Does the NextCloud client add checksum verifications when uploading?

Most RAMs are known to be prone to bit flipping (although at a low probability) if the RAM is non-ECC. If the NextCloud client uploads without verifying the content (via checksum) after each uploads, then the uploaded content risks corruption.

Here are the simplified steps that I think NextCloud client performs when uploading a file:

  1. NextCloud client reads the file from the hard drive to RAM.
  2. NextCloud sends the data in the RAM to the server through the network.

I’m wondering, after Step 2, is there such a step 3:

  1. NextCloud client and server verify the checksum of the uploaded file. NextCloud client verifies the checksum of the file as it is on the hard drive.

I couldn’t find any checksum files stored on the disk and I doubt whether the NextCloud client performs Step 3.

Hi @xuhdev

If you are looking for traditional checksum files as you imagine, you won’t find them.

However, files are checked for compliance during upload. If even a single bit is incorrect, it will be detected. During upload, a file is divided into chunks. These chunks are uploaded along with their checksums and verified on the server. If all chunks are valid, they are assembled into the original file. If a chunk is corrupted, it is re-uploaded until all chunks are correct. You can see the relevant code here:

and here:


But you can install the checksum app:

App-Id checksum
App-Name Checksum
Summary Creating a hash checksum of a file.
Categories files, tools
App-Version 1.2.4
Repository GitHub - westberliner/checksum: Plugin for Nextcloud and ownCloud to create hashes of files.
Issue-Tracker Issues · westberliner/checksum · GitHub
User-Doc. checksum/README.md at master · westberliner/checksum · GitHub
PHP min/max 7.4 /
PHP min-intsize 32
NC min/max 21 / 29
Not-shipped (not included) App available in appstore
Appstore Checksum - Apps - App Store - Nextcloud

For files where absolute integrity is crucial, I create the hashes myself using custom software/scripts. These hashes are then stored in the directory, and all files can be permanently checked against those checksum files.


Much and good luck,
ernolf

1 Like

Thanks for the detailed reply. The original comment describes the steps that the NextCloud client follows to upload a file:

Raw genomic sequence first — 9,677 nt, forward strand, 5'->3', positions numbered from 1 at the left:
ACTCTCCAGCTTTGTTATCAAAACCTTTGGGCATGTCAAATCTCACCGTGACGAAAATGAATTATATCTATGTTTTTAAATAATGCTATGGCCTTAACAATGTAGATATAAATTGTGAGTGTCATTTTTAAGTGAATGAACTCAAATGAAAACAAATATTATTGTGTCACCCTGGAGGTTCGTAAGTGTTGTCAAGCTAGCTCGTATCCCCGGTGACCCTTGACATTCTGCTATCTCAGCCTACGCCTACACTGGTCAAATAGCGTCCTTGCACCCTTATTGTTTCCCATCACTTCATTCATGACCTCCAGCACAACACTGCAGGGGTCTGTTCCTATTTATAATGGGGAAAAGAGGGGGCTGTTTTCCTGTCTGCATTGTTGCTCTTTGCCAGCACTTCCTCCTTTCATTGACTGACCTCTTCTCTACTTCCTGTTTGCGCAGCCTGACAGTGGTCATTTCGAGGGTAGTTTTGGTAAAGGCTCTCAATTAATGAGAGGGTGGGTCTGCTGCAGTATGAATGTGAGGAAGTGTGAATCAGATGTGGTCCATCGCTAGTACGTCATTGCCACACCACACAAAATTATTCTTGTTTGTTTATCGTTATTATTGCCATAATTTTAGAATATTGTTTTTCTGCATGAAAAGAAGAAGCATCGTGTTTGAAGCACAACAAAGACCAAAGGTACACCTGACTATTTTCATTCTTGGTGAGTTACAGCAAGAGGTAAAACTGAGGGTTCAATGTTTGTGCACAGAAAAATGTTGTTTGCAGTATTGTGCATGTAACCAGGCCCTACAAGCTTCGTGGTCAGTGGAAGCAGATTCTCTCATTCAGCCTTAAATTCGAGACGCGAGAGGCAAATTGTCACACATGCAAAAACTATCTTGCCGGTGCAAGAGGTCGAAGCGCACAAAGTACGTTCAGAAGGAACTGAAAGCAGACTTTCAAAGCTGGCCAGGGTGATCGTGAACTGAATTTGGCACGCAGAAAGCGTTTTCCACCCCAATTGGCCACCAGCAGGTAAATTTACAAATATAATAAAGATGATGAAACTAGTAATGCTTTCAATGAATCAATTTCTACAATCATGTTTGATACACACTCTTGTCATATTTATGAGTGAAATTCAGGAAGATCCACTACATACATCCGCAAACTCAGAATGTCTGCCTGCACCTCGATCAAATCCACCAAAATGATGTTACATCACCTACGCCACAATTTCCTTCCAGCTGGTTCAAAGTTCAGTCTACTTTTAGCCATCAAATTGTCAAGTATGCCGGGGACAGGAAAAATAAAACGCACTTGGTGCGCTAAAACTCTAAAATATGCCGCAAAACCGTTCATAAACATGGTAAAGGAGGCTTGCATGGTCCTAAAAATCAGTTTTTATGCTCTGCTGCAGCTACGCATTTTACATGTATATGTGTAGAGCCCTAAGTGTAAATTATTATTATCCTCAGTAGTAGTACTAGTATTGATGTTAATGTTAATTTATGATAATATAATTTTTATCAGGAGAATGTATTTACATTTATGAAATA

1. NextCloud client reads the file from the hard drive to RAM.
  2. NextCloud sends the data in the RAM to the server through the network.

Based on your comment, it looks like the NextCloud client only computes the checksum after Step 1. (And files are divided to chunks.) Would this imply that the NextCloud client is still prune to RAM errors that occurs after Step 1 and before generating the checksums?

The CheckSum app looks promising for solving this issue.

How would you calculate the checksum from a file before loading it into RAM? Then it needs to be pre-calculated taken from a database, or the filesystem (hashed like in ZFS or btrfs).

I see the difficulty now. NextCloud client doesn’t control the file writing process and thus it must read the file again to calculate checksum. Effectively, NextCloud client would need to read the file twice and calculate the checksum twice to verify the checksum, which isn’t so cost effective.

Does NextCloud plan anything to take checksums from the filesystem?

I don’t think so, you cannot rely on client-side to have a file system that supports that (not sure what other FS supports file hashes except ZFS and btrfs).

Perhaps consider additional backups on such file systems, with regular snapshots that date back a while.

What nextcloud could do is use a hash/checksum on the filecache table (the client also has it’s own small sync database) and verify it there as well. I think owncloud at some point had this implemented, not sure if that was working well and what Nextcloud did about that. It might be worth checking a bit the bug trackers for that to gather the information.